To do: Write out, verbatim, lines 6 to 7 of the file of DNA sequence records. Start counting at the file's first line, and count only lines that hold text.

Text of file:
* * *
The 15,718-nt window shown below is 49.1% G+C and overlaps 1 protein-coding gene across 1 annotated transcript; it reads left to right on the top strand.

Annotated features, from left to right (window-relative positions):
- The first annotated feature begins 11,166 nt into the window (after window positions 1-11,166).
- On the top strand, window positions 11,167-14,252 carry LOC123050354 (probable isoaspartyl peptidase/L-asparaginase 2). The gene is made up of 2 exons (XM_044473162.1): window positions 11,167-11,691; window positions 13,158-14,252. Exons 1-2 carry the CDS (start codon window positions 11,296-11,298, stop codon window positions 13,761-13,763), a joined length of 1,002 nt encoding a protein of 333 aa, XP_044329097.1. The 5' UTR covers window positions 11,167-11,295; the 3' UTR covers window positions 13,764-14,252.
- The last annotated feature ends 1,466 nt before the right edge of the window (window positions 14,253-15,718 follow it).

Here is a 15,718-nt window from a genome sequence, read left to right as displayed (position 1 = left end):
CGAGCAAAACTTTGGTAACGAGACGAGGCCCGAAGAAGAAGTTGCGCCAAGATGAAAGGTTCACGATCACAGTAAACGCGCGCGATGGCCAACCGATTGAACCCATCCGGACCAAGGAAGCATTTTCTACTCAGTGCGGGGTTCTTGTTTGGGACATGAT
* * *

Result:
Here is a 15,718-nt window from a genome sequence, read left to right as displayed (position 1 = left end):
CGAGCAAAACTTTGGTAACGAGACGAGGCCCGAAGAAGAAGTTGCGCCAAGATGAAAGGTTCACGATCACAGTAAACGCGCGCGATGGCCAACCGATTGAACCCATCCGGACCAAGGAAGCATTTTCTACTCAGTGCGGGGTTCTTGTTTGGGACATGAT